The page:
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Training Apprentices to be Productive and Reliable
31 July 2019

Training Apprentices to be Productive and Reliable

Reach back into your memory to recall all the things you had to learn when you were but a wee apprentice on your first crew. You learned a lot of practical, hands-on skills, sure, but you probably also learned a lot about how to behave on the jobsite.

These lessons aren’t something new electricians pick up from a book or in a classroom: being productive and reliable are skills passed down from one generation to the next. When you’re training an apprentice, part of your job is whipping them into shape to handle the job.

 

Be a Good Example

Much like the babies they are, apprentices will model the behaviour they see. So be a good role model for your apprentices. The best way to get them to be productive and reliable is to ensure you are.  Now’s the time to break out your best behaviour and show them what you expect from them.

Expect – and model – a gold standard of productivity and reliability and you’ll likely see the same from the apprentices under your supervision. You’re their real-world example of how life after an apprenticeship works – there’s no harm in modelling the values of productivity and reliability.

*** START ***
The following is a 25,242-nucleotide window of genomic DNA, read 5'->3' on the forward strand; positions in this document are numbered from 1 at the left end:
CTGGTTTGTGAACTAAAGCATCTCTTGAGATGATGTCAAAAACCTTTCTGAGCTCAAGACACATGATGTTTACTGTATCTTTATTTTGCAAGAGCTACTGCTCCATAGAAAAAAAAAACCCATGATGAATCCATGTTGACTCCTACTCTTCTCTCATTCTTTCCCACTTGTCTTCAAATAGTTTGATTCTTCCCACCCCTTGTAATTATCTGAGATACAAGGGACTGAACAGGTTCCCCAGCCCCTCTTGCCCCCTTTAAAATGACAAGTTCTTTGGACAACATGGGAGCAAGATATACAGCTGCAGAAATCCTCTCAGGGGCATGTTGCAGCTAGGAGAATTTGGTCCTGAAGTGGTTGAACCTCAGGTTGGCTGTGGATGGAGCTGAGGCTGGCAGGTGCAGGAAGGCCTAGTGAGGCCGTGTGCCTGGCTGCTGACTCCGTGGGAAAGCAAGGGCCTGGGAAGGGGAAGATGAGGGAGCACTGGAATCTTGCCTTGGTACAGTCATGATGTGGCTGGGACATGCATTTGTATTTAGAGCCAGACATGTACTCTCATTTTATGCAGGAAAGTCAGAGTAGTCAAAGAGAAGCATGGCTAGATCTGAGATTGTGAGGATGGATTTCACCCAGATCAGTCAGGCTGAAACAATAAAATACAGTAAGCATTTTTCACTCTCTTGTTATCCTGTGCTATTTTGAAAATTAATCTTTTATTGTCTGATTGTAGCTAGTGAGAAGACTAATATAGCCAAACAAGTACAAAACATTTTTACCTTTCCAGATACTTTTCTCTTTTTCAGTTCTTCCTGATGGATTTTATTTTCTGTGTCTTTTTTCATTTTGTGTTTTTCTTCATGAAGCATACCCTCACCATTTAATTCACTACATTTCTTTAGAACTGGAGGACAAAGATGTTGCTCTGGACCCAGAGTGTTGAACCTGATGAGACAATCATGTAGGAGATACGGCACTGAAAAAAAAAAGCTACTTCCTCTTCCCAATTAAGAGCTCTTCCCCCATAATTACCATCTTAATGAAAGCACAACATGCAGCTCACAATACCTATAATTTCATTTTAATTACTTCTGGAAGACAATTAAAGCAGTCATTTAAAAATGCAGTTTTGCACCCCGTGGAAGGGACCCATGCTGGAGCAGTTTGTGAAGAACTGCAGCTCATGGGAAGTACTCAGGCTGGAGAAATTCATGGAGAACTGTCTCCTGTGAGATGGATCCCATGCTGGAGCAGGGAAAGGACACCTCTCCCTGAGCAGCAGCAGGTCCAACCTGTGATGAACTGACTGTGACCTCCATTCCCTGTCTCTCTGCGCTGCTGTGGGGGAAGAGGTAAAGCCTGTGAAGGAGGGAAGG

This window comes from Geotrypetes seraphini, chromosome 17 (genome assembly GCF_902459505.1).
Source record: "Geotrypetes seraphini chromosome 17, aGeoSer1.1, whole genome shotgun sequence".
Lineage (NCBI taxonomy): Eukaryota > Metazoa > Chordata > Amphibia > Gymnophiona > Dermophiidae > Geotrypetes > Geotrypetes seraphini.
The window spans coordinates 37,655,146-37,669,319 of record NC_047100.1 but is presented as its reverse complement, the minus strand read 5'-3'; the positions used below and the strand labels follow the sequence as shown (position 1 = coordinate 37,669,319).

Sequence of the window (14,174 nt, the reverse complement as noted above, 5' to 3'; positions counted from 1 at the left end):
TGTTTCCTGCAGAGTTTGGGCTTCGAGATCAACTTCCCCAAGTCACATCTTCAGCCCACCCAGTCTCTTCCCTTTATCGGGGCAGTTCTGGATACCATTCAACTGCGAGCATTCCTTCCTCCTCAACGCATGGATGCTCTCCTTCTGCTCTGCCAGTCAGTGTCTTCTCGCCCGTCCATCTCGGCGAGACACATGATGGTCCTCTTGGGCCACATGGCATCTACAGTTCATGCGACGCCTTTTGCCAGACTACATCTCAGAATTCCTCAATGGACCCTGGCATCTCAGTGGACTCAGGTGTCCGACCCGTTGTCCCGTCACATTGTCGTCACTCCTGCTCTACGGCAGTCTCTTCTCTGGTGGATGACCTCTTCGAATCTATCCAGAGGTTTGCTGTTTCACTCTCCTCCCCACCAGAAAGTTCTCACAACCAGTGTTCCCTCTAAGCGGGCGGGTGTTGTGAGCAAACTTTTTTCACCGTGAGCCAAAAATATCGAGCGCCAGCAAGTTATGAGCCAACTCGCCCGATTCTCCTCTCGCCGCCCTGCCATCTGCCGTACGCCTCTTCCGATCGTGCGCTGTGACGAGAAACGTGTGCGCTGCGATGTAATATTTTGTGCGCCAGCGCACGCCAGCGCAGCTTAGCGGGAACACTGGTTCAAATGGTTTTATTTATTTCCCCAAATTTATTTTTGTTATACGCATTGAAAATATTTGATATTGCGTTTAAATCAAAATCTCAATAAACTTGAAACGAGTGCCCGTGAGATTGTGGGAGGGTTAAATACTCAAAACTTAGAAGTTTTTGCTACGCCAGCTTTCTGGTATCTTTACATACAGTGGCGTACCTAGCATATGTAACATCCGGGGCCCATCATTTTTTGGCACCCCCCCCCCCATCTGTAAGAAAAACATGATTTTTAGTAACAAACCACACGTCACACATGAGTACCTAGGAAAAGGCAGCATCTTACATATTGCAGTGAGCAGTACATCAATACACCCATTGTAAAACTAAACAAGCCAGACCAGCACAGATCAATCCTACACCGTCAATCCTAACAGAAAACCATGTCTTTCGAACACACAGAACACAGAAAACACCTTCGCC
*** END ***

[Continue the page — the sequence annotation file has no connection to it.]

Communicate Frankly

There’s an art to delivering critiques, but there’s no sense humming and harring. If your apprentice isn’t being productive, reliable or meeting standards, tell them. Just be sure to notice when they are, too. Feed your apprentice a steady stream of feedback – negative and positive – to let them know what they are and aren’t doing well.

If you don’t tell them, they’ll never know if there’s an issue they can improve upon. You don’t need to hammer them over the head with harsh criticisms or needless praise, but point out good and bad behaviour in equal measures, if possible.

 

Set Goals and Boundaries

If there’s a productivity standard for your apprentices, set a goal and see if they can meet or surpass it. If there’s a line they should never cross, make it clear. Set the bare minimum of accountability higher than it really is, and give your apprentices goals to aim for. If they fail to meet the minimum expectations, handle it like it would be handled in the real world with natural consequences and follow through. An apprenticeship is a learning experience and you’re helping prepare them for the rest of their lives.

 

Teaching Productivity and Reliability

You can’t really teach the qualities of productivity and reliability, but you can encourage your electrical apprentices to develop a healthy sense of both by modelling it for them and making your needs and expectations clear – and, if necessary, enforcing consequences for a lack of these two qualities.

Reliability is tied into respect for others you work with and productivity is tied into respect for the job at hand and the clients you serve. Without that basic level of respect, you may have a hard time fostering these qualities in your apprentice. Let them know what they are doing right and what could use improvement and keep them on the right track.

Your apprentice is learning from you and it’ll set the tone for the rest of their career, so set them up for a good start and use teachable moments as they occur.

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